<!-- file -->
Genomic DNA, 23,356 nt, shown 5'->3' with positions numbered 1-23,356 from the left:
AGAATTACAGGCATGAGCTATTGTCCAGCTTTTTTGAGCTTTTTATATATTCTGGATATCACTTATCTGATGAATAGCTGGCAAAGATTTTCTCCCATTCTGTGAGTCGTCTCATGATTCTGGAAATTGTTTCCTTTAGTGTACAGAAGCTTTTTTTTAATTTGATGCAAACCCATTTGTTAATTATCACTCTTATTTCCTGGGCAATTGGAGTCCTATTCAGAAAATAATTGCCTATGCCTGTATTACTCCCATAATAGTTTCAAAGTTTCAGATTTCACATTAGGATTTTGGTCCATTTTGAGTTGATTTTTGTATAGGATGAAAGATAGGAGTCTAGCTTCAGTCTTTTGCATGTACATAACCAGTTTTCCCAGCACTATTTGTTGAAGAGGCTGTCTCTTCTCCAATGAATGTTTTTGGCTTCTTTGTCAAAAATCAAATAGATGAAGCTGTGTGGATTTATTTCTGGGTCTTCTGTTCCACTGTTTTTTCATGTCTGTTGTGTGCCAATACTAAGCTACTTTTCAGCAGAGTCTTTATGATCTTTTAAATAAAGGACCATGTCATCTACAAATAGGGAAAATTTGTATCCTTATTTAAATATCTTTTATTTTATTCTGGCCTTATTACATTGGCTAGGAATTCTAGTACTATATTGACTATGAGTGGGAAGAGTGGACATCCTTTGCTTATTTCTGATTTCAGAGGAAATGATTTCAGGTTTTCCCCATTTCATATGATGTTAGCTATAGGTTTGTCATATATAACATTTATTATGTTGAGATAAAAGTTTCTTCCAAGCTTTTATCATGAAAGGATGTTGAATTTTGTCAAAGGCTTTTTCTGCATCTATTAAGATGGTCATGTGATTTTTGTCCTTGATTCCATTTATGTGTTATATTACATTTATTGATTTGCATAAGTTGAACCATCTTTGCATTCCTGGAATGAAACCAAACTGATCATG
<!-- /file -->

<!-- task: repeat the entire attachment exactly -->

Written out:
Genomic DNA, 23,356 nt, shown 5'->3' with positions numbered 1-23,356 from the left:
AGAATTACAGGCATGAGCTATTGTCCAGCTTTTTTGAGCTTTTTATATATTCTGGATATCACTTATCTGATGAATAGCTGGCAAAGATTTTCTCCCATTCTGTGAGTCGTCTCATGATTCTGGAAATTGTTTCCTTTAGTGTACAGAAGCTTTTTTTTAATTTGATGCAAACCCATTTGTTAATTATCACTCTTATTTCCTGGGCAATTGGAGTCCTATTCAGAAAATAATTGCCTATGCCTGTATTACTCCCATAATAGTTTCAAAGTTTCAGATTTCACATTAGGATTTTGGTCCATTTTGAGTTGATTTTTGTATAGGATGAAAGATAGGAGTCTAGCTTCAGTCTTTTGCATGTACATAACCAGTTTTCCCAGCACTATTTGTTGAAGAGGCTGTCTCTTCTCCAATGAATGTTTTTGGCTTCTTTGTCAAAAATCAAATAGATGAAGCTGTGTGGATTTATTTCTGGGTCTTCTGTTCCACTGTTTTTTCATGTCTGTTGTGTGCCAATACTAAGCTACTTTTCAGCAGAGTCTTTATGATCTTTTAAATAAAGGACCATGTCATCTACAAATAGGGAAAATTTGTATCCTTATTTAAATATCTTTTATTTTATTCTGGCCTTATTACATTGGCTAGGAATTCTAGTACTATATTGACTATGAGTGGGAAGAGTGGACATCCTTTGCTTATTTCTGATTTCAGAGGAAATGATTTCAGGTTTTCCCCATTTCATATGATGTTAGCTATAGGTTTGTCATATATAACATTTATTATGTTGAGATAAAAGTTTCTTCCAAGCTTTTATCATGAAAGGATGTTGAATTTTGTCAAAGGCTTTTTCTGCATCTATTAAGATGGTCATGTGATTTTTGTCCTTGATTCCATTTATGTGTTATATTACATTTATTGATTTGCATAAGTTGAACCATCTTTGCATTCCTGGAATGAAACCAAACTGATCATG